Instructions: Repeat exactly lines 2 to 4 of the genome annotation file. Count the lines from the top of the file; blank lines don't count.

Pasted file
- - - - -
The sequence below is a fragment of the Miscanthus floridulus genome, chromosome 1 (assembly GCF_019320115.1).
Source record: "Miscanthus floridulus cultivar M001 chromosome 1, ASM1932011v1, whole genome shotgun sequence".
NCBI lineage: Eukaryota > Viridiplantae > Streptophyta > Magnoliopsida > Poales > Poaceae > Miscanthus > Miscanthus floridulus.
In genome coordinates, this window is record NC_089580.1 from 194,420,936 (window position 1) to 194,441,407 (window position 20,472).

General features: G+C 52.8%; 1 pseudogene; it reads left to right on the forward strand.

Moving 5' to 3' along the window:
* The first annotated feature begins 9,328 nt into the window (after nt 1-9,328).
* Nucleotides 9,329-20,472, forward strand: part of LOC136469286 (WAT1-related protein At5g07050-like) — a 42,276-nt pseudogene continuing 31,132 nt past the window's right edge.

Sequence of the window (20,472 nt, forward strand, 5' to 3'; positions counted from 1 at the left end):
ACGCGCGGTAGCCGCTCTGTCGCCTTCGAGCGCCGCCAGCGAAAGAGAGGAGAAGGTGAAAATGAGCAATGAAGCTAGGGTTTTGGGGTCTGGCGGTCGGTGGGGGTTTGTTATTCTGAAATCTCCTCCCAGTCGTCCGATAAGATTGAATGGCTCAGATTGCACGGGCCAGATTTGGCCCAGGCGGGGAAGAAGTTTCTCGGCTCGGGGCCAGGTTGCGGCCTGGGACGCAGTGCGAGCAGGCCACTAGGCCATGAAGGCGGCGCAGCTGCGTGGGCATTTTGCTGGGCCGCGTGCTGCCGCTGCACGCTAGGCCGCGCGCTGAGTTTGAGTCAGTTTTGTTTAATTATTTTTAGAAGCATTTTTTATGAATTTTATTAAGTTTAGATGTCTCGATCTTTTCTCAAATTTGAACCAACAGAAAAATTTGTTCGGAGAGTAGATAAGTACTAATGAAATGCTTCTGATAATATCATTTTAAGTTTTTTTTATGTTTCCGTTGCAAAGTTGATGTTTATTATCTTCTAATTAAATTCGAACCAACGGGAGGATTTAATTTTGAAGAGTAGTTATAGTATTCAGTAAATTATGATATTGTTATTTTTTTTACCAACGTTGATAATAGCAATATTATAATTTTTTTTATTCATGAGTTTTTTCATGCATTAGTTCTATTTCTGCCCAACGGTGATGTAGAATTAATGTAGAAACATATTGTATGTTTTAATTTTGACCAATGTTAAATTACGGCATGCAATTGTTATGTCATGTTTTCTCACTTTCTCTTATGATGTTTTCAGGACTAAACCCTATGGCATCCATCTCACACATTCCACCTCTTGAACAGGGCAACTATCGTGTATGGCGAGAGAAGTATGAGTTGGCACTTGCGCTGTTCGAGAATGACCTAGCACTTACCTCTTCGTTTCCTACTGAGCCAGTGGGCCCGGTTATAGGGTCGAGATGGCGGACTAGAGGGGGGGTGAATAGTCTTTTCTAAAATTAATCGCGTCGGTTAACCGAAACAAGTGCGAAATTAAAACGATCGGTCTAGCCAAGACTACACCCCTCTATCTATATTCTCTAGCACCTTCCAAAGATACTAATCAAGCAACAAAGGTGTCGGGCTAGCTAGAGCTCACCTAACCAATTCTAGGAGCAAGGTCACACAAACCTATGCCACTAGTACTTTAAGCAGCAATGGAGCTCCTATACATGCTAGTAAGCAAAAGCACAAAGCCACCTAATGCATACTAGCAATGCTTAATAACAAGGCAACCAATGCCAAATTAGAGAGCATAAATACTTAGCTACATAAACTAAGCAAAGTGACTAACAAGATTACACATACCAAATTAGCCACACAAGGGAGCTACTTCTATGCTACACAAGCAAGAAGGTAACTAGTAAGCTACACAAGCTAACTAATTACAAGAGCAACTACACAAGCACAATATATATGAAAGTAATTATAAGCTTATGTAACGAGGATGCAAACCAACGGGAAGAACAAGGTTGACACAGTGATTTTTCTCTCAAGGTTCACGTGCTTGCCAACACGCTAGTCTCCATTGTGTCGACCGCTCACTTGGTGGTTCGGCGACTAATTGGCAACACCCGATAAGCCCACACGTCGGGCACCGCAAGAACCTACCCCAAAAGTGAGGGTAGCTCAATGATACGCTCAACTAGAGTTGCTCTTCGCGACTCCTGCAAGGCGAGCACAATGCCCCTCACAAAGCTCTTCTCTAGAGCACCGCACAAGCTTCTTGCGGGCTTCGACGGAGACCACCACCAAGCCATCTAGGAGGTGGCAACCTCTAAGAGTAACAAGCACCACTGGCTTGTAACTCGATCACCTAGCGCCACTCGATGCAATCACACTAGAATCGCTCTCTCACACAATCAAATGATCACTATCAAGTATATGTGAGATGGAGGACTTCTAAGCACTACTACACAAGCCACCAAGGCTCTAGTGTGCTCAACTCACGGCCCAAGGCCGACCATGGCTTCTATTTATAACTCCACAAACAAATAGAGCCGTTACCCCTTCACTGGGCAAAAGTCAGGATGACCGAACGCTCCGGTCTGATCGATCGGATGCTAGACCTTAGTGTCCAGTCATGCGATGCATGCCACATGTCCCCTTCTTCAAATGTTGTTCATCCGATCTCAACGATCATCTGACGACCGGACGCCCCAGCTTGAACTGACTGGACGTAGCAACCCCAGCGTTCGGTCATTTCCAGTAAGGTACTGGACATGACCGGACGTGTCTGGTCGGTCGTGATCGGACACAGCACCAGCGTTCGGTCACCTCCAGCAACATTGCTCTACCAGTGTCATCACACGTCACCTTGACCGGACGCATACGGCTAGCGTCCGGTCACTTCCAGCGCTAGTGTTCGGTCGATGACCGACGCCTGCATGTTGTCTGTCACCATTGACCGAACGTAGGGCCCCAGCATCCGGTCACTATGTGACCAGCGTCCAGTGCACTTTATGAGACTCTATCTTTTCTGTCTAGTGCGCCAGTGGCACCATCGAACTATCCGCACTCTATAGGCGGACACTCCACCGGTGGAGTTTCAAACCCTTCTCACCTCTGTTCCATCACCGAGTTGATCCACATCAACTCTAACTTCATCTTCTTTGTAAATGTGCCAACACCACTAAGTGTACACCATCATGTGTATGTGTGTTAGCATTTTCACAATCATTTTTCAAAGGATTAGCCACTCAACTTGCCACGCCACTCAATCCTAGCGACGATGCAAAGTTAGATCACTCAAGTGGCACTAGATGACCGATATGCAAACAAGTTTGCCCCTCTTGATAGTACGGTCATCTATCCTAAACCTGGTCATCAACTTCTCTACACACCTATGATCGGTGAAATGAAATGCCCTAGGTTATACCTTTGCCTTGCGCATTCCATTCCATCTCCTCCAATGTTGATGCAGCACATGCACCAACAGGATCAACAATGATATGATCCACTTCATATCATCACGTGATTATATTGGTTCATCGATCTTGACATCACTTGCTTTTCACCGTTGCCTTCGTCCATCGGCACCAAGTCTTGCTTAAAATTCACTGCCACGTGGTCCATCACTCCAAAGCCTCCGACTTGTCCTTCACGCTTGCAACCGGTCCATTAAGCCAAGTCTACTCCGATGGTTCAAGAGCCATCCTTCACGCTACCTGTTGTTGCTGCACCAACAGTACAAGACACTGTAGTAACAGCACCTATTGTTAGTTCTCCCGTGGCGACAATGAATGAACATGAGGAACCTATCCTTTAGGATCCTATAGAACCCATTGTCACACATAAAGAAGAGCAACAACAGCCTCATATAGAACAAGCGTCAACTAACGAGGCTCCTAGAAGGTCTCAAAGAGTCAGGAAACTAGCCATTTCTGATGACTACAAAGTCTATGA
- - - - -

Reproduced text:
Source record: "Miscanthus floridulus cultivar M001 chromosome 1, ASM1932011v1, whole genome shotgun sequence".
NCBI lineage: Eukaryota > Viridiplantae > Streptophyta > Magnoliopsida > Poales > Poaceae > Miscanthus > Miscanthus floridulus.
In genome coordinates, this window is record NC_089580.1 from 194,420,936 (window position 1) to 194,441,407 (window position 20,472).